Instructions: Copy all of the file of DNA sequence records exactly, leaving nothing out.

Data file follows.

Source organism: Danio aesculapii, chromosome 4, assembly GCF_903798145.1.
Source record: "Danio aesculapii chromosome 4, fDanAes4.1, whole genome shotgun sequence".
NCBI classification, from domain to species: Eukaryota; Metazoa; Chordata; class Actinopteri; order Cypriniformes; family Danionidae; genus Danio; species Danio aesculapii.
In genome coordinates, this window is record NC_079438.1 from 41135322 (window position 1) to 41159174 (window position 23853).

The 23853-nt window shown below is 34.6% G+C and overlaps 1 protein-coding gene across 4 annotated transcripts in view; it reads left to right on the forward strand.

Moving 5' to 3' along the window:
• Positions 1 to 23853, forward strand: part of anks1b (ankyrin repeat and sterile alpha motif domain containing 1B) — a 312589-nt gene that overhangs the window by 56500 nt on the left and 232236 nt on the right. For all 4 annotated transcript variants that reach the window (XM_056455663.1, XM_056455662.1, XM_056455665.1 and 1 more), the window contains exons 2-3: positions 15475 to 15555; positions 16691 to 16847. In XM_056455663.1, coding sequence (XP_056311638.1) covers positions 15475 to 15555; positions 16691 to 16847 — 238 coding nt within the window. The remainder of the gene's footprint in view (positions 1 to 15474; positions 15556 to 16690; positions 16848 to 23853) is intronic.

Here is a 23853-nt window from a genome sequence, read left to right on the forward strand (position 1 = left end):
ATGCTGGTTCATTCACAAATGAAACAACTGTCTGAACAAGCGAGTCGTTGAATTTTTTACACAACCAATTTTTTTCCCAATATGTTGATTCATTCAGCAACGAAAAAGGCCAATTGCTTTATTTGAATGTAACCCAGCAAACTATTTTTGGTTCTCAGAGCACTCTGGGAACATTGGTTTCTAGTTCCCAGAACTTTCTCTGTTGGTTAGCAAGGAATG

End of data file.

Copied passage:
Source organism: Danio aesculapii, chromosome 4, assembly GCF_903798145.1.
Source record: "Danio aesculapii chromosome 4, fDanAes4.1, whole genome shotgun sequence".
NCBI classification, from domain to species: Eukaryota; Metazoa; Chordata; class Actinopteri; order Cypriniformes; family Danionidae; genus Danio; species Danio aesculapii.
In genome coordinates, this window is record NC_079438.1 from 41135322 (window position 1) to 41159174 (window position 23853).

The 23853-nt window shown below is 34.6% G+C and overlaps 1 protein-coding gene across 4 annotated transcripts in view; it reads left to right on the forward strand.

Moving 5' to 3' along the window:
• Positions 1 to 23853, forward strand: part of anks1b (ankyrin repeat and sterile alpha motif domain containing 1B) — a 312589-nt gene that overhangs the window by 56500 nt on the left and 232236 nt on the right. For all 4 annotated transcript variants that reach the window (XM_056455663.1, XM_056455662.1, XM_056455665.1 and 1 more), the window contains exons 2-3: positions 15475 to 15555; positions 16691 to 16847. In XM_056455663.1, coding sequence (XP_056311638.1) covers positions 15475 to 15555; positions 16691 to 16847 — 238 coding nt within the window. The remainder of the gene's footprint in view (positions 1 to 15474; positions 15556 to 16690; positions 16848 to 23853) is intronic.

Here is a 23853-nt window from a genome sequence, read left to right on the forward strand (position 1 = left end):
ATGCTGGTTCATTCACAAATGAAACAACTGTCTGAACAAGCGAGTCGTTGAATTTTTTACACAACCAATTTTTTTCCCAATATGTTGATTCATTCAGCAACGAAAAAGGCCAATTGCTTTATTTGAATGTAACCCAGCAAACTATTTTTGGTTCTCAGAGCACTCTGGGAACATTGGTTTCTAGTTCCCAGAACTTTCTCTGTTGGTTAGCAAGGAATG